Use Student Demonstrators. You are an instructor, not necessarily a master technician. You do not have to demonstrate every technique yourself. If you are weak in a technique, find a student who is strong in the technique and let them demonstrate it to the other students.
Stay on Track. Once you have the attention of a class, do not lose it. Stay focused on the subject. Sometimes it is easy to get off the subject while instructing. A small deviation is okay, such as telling of an experience, but get back on track quickly. Once you lose the attention of a class it is difficult to regain it and you use up valuable time doing so.
Use Assistants. Every instructor has blind spots, so use assistants to help monitor the class. Assistants may also help by pointing out things missing in your curriculum. Actively question assistant for their opinions, since their volunteering options may be awkward or seem disrespectful. Use guest instructors occasionally. Often another instructor may say the one thing differently enough for a concept to become clear to a struggling student.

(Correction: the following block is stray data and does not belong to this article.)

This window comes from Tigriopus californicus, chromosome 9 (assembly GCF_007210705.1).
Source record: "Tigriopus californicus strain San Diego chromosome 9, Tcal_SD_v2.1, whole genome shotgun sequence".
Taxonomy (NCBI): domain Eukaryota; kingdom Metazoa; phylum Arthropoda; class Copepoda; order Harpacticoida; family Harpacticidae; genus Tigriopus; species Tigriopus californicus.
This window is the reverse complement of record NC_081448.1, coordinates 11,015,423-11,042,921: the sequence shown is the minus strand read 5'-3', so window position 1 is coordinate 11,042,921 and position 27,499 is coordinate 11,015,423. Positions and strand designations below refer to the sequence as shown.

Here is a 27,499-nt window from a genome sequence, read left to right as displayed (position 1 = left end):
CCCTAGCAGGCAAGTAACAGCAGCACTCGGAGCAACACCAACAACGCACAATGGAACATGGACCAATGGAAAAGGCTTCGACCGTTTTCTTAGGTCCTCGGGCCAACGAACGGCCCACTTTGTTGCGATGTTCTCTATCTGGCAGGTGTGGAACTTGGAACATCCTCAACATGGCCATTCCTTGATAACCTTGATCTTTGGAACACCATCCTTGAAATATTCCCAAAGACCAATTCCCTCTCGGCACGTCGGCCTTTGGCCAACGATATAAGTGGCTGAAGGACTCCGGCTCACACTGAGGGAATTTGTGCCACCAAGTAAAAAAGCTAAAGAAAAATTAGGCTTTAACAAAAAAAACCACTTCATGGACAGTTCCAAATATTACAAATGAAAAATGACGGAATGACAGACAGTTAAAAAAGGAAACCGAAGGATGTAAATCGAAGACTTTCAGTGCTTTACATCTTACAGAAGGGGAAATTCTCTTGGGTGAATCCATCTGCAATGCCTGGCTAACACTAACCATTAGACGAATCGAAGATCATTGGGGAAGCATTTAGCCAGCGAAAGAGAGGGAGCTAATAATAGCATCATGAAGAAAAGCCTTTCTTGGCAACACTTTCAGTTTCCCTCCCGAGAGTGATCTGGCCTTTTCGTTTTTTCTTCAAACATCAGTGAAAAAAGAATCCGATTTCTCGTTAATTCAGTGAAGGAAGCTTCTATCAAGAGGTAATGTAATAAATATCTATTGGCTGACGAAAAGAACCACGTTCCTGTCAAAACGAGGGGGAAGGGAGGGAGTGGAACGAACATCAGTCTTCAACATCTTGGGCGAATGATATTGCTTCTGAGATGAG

Only one instructor should be in control of a class. Assistants should only assist, never interfere. Do not tolerate conflicting or coincidental instruction. If students receive differing information at the same time, it confuses them.
Guest Instruct. If you are a guest instructor or teaching a seminar, ask the regular instructor if there are any specific topics he or she would like you to address. Caution the students that you are merely giving them a different perspective on Taekwondo and that, if anything you say conflicts with what their instructor has said, the student should obey their instructors teachings.